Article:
Vice President for Behavioral Health, WICHE
dmohatt@wiche.edu

The Western Interstate Commission for Higher Education (WICHE) was established by Congress in the early 1950s, as an interstate compact. It currently includes 15 western states and the Pacific Territories and FreelyAssociated States. The partnership works collaboratively to expand educational access and excellence for all citizens of the West. Per the US 2010 census, the vast majority (over 80%) of all WICHE state geographic area is considered rural. By promoting innovation, cooperation, resource sharing, and sound public policy, WICHE strengthens higher education’s contributions to the region’s social, economic, and civic life. WICHE established its Mental Health Program in 1955, the founders stating that healthy minds are an essential component of access to and su ccess in higher education. For over 60 years, the program has sought to promote innovation and quality in mental health care and ensure a high quality professional workforce.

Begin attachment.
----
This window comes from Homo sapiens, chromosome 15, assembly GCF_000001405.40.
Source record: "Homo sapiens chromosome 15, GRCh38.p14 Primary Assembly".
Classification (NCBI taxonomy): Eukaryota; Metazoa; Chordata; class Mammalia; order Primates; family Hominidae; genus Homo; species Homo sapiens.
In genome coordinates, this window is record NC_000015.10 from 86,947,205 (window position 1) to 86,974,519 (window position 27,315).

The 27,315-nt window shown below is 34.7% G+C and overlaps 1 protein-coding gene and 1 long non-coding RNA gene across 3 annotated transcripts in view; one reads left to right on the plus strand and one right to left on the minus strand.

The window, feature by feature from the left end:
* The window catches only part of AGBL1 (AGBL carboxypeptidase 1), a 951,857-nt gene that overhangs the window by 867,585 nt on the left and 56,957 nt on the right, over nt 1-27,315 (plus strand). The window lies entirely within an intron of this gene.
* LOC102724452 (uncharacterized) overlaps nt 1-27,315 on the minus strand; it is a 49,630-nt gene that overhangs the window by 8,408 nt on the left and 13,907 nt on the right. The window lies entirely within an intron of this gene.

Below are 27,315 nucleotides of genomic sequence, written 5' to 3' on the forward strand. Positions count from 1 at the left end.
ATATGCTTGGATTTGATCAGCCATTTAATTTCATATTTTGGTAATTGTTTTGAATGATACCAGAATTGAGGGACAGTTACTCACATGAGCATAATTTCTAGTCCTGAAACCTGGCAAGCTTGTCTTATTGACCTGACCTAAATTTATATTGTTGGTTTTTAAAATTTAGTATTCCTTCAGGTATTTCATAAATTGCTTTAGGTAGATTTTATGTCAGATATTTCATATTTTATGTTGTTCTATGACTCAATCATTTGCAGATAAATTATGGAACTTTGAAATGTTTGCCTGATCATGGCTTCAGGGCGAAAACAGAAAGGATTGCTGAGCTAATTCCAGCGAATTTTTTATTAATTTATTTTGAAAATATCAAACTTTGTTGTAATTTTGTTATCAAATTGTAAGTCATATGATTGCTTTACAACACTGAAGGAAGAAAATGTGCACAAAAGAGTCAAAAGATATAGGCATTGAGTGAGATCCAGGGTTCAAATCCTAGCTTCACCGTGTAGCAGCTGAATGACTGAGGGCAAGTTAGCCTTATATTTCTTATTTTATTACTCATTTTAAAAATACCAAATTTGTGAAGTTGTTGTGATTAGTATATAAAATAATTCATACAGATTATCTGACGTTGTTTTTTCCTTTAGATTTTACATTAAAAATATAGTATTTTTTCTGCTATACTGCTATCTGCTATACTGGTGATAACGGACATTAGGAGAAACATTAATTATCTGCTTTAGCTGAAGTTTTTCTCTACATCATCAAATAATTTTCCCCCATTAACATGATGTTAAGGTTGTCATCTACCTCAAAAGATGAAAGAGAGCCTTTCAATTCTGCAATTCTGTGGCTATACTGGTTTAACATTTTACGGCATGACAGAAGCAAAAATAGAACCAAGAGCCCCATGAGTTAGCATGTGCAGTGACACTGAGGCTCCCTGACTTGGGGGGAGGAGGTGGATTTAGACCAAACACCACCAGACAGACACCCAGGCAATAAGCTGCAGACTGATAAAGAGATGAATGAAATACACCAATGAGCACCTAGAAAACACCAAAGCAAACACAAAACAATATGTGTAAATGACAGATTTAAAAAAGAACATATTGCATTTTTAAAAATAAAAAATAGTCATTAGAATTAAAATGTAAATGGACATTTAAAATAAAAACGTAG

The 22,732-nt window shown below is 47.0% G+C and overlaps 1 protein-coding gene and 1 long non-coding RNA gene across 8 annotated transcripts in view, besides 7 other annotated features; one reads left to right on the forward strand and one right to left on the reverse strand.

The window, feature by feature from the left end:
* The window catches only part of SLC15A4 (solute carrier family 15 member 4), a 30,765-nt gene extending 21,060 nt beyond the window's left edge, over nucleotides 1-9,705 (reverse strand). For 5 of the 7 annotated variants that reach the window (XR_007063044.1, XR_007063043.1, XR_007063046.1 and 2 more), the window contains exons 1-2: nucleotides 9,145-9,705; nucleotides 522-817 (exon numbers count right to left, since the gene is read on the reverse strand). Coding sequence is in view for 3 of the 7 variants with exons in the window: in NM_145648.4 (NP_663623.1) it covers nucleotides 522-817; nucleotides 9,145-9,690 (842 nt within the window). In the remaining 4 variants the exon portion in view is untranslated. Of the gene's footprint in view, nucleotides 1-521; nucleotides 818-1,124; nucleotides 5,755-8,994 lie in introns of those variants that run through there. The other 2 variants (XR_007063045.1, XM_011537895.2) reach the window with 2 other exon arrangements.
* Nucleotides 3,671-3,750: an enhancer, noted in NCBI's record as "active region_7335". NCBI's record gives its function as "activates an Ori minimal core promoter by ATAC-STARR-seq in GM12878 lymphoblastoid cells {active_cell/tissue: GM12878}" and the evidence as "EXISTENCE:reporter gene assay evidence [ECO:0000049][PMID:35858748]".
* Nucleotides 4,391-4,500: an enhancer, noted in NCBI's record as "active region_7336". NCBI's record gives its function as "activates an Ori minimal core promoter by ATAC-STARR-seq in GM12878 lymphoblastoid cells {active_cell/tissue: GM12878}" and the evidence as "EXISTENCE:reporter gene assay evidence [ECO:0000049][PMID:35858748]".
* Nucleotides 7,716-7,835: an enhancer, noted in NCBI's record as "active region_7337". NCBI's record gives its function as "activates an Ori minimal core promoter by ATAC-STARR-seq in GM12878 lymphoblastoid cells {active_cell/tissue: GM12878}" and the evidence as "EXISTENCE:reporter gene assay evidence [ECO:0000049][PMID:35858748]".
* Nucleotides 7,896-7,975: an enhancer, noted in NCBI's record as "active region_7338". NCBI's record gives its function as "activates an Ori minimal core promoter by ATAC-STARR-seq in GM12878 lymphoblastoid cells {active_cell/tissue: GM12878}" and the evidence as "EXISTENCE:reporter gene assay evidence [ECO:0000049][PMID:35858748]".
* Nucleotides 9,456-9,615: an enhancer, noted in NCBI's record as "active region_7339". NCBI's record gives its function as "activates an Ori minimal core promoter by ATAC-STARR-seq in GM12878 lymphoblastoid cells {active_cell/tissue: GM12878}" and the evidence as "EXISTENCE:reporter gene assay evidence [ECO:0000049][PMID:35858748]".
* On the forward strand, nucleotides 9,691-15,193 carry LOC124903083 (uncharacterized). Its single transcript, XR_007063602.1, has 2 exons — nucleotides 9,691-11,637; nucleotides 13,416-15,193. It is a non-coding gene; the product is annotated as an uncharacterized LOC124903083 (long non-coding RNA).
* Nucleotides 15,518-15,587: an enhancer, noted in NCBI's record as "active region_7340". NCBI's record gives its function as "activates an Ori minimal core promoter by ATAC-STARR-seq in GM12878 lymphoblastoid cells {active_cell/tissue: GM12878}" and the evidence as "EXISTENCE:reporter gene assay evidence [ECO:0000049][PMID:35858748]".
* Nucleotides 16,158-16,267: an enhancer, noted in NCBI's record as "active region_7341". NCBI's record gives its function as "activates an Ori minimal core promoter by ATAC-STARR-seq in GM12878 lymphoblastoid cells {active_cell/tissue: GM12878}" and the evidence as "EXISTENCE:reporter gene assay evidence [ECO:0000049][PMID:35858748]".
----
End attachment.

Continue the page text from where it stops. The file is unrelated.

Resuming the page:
I was drawn to a career in Community Psychology as an undergraduate at the University of Oregon, mentored by James G. Kelly. My graduate training in rural community psychology, at Mansfield University in Pennsylvania, nurtured by Professors Peter Keller and Denny Murray, focused me on using the tools of community psychology to support rural communities. My work at WICHE is a constant deployment of those skills, and the knowledge gleaned from 30 years of work with diverse people and communities. I wanted to share some examples of our work.

Example 1: Suicide Prevention-Collaborating with Rural Veterans.